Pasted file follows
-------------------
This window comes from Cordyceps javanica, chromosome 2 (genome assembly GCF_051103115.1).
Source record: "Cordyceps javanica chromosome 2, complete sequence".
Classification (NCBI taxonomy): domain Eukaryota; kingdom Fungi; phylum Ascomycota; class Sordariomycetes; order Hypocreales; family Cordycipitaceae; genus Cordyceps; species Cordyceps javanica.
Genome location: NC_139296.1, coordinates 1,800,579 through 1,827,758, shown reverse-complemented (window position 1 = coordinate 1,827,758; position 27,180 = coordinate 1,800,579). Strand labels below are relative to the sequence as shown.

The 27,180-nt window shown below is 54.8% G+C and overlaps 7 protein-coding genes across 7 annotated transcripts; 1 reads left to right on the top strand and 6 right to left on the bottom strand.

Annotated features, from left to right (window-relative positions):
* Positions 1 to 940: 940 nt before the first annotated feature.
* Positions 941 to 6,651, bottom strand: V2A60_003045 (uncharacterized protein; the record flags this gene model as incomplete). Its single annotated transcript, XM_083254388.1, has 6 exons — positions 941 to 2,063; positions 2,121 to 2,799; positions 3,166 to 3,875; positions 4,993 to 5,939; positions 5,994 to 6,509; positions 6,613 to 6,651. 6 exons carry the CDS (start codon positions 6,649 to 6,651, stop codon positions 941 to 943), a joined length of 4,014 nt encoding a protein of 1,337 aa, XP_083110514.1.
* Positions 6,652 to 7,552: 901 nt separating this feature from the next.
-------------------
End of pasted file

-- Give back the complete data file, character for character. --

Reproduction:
This window comes from Cordyceps javanica, chromosome 2 (genome assembly GCF_051103115.1).
Source record: "Cordyceps javanica chromosome 2, complete sequence".
Classification (NCBI taxonomy): domain Eukaryota; kingdom Fungi; phylum Ascomycota; class Sordariomycetes; order Hypocreales; family Cordycipitaceae; genus Cordyceps; species Cordyceps javanica.
Genome location: NC_139296.1, coordinates 1,800,579 through 1,827,758, shown reverse-complemented (window position 1 = coordinate 1,827,758; position 27,180 = coordinate 1,800,579). Strand labels below are relative to the sequence as shown.

The 27,180-nt window shown below is 54.8% G+C and overlaps 7 protein-coding genes across 7 annotated transcripts; 1 reads left to right on the top strand and 6 right to left on the bottom strand.

Annotated features, from left to right (window-relative positions):
* Positions 1 to 940: 940 nt before the first annotated feature.
* Positions 941 to 6,651, bottom strand: V2A60_003045 (uncharacterized protein; the record flags this gene model as incomplete). Its single annotated transcript, XM_083254388.1, has 6 exons — positions 941 to 2,063; positions 2,121 to 2,799; positions 3,166 to 3,875; positions 4,993 to 5,939; positions 5,994 to 6,509; positions 6,613 to 6,651. 6 exons carry the CDS (start codon positions 6,649 to 6,651, stop codon positions 941 to 943), a joined length of 4,014 nt encoding a protein of 1,337 aa, XP_083110514.1.
* Positions 6,652 to 7,552: 901 nt separating this feature from the next.